APPEAL from the Circuit Court of Ford County; the Hon. SAM G.
HARROD, III, Judge, presiding.
MR. JUSTICE WEBBER DELIVERED THE OPINION OF THE COURT:
Defendant was found guilty by a jury in Ford County of the offenses of theft and obstructing a police officer in violation of sections 16-1 and 31-1 of the Criminal Code of 1961 (Ill. Rev. Stat. 1979, ch. 38, pars. 16-1 and 31-1). He was sentenced to two concurrent 364-day terms of imprisonment.
The evidence revealed that defendant was observed by a police officer and another witness removing coins from a small cash box used by persons purchasing newspapers. He fled the area and was pursued and apprehended by the officer. At that time a scuffle took place between them.
This was, in brief, the State's evidence. The defendant did not present any evidence and does not raise any question of reasonable doubt in this court. He does present three issues for review: (1) whether he was denied a fair trial when the trial court refused to allow defense counsel to argue a motion for directed verdict at the close of the State's evidence, (2) whether in rebuttal argument the prosecutor improperly referred to defendant's failure to testify, and (3) whether the State improperly questioned the officer concerning prior knowledge of, or connection with, the defendant.
We are principally concerned with the first issue. At the close of the State's evidence the following dialogue occurred:
"DEFENSE COUNSEL: The State has rested, has it not? Does the court wish to entertain motions for directed verdict at this time or would it prefer to wait until after the lunch hour?
THE COURT: Do you feel the need for extended argument?
THE COURT: The record may show that the motion is made and is denied.
DEFENSE COUNSEL: That was quite a short argument, judge.
THE COURT: I think it was appropriate to the case."
The statutory basis for a motion for directed verdict at the close of the State's evidence is found in section 115-4(k) of the Code of Criminal Procedure of 1963 (Ill. Rev. Stat. 1979, ch. 38, par. 115-4(k)). There can be no question of the right of any defendant to make the motion. The right to argue the motion is perhaps less clear and admittedly is not of constitutional dimension. In Herring v. New York (1975), 422 U.S. 853, 45 L.Ed.2d 593, 95 S.Ct. 2550, a trial court refused to allow defense counsel to "be heard somewhat on the facts." The Supreme Court reversed, saying that "no aspect of such [partisan] advocacy could be more important than the opportunity finally to marshall the evidence for each side before submission of the case to judgment." (422 U.S. 853, 862, 45 L.Ed.2d 593, 600, 95 S.Ct. 2550, 2555.) In footnote 13, the Herring court also said, "Nothing said in this opinion is to be understood as implying the existence of a constitutional right to oral argument at any other stage of the trial or appellate process." 422 U.S. 853, 863 n. 13, 45 L.Ed.2d 593, 601 n. 13, 95 S.Ct. 2550, 2556 n. 13.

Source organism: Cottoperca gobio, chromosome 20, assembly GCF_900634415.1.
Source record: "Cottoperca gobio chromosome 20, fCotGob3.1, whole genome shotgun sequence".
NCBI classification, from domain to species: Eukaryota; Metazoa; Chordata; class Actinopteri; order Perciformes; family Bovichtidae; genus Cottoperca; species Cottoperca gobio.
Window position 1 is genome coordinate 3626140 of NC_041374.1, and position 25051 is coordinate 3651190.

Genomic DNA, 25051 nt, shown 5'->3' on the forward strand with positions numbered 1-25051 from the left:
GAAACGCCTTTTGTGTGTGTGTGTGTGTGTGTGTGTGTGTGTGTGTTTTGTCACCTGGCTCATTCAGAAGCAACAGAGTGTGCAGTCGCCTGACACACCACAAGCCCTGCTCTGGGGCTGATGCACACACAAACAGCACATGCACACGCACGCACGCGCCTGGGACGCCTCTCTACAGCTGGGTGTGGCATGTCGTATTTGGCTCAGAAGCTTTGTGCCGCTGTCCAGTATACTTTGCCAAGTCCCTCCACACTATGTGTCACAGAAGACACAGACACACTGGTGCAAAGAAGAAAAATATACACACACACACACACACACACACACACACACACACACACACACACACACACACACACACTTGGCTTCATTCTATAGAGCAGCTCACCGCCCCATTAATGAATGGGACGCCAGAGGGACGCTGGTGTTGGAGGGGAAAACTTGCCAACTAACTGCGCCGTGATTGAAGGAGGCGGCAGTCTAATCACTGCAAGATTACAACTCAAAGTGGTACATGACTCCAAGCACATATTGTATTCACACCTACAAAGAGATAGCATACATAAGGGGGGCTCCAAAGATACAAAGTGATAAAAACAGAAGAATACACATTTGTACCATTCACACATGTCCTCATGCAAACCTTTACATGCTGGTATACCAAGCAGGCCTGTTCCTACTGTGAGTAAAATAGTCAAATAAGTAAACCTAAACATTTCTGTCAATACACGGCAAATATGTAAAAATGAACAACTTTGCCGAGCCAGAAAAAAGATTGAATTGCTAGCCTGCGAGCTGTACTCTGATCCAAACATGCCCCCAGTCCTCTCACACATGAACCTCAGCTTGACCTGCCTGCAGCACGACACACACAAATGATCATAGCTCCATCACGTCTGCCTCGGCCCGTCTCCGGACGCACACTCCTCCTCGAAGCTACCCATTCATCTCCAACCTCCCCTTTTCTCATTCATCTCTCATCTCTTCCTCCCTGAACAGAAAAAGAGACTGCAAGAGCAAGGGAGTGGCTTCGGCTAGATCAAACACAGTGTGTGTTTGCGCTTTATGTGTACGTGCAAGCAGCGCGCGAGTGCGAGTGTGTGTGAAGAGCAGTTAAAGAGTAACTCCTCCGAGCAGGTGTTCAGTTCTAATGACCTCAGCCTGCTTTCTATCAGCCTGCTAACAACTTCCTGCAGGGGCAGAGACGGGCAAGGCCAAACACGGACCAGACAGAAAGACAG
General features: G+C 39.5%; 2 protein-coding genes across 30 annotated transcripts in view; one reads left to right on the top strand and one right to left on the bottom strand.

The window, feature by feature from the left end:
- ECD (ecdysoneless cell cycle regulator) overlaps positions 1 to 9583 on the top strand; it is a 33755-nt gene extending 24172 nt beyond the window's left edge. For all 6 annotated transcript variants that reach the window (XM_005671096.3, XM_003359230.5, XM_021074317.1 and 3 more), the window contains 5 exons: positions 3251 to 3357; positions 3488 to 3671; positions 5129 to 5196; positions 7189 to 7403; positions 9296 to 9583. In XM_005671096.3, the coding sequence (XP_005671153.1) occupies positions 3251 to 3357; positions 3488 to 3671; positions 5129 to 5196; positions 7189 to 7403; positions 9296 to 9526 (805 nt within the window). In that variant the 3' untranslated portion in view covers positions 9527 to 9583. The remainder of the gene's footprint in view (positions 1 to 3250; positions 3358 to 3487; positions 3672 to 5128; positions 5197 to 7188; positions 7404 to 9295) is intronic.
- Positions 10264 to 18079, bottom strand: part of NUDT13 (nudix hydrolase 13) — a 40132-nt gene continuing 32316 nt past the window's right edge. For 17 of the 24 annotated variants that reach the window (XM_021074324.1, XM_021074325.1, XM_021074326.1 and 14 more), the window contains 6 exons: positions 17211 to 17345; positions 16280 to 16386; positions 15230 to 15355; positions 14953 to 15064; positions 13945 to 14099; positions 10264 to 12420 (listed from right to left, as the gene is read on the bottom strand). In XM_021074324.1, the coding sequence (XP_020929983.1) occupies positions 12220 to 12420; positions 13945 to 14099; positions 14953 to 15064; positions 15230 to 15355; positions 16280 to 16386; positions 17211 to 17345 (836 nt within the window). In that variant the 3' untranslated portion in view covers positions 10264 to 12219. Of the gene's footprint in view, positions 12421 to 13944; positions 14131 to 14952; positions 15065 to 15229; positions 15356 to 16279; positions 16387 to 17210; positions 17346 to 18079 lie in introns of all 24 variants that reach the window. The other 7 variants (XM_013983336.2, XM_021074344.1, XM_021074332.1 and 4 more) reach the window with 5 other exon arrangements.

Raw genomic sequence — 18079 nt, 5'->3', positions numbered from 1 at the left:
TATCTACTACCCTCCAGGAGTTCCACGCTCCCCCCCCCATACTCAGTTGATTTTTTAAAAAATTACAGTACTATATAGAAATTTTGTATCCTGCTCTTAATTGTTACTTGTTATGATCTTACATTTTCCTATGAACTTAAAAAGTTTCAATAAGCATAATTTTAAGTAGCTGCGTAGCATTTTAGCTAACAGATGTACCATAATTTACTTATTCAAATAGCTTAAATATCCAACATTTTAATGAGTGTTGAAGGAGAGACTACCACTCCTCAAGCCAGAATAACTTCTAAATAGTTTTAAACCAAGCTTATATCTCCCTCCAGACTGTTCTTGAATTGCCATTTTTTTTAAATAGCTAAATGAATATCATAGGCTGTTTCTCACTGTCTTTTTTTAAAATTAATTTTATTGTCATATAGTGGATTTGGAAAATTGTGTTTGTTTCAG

No Illinois case dealing with the right to argue a motion for directed verdict has been called to our attention. However, there are two authorities dealing with preemptory behavior by trial judges in bench trials which we find analogous. In People v. Manske (1948), 399 Ill. 176, 188, 77 N.E.2d 164, the supreme court said:
"It is also claimed that the trial court committed reversible error in declining to hear argument after the evidence was concluded. As a general rule, in a trial by the court without a jury, we are of the opinion that it is advisable in most instances for the court to listen to ...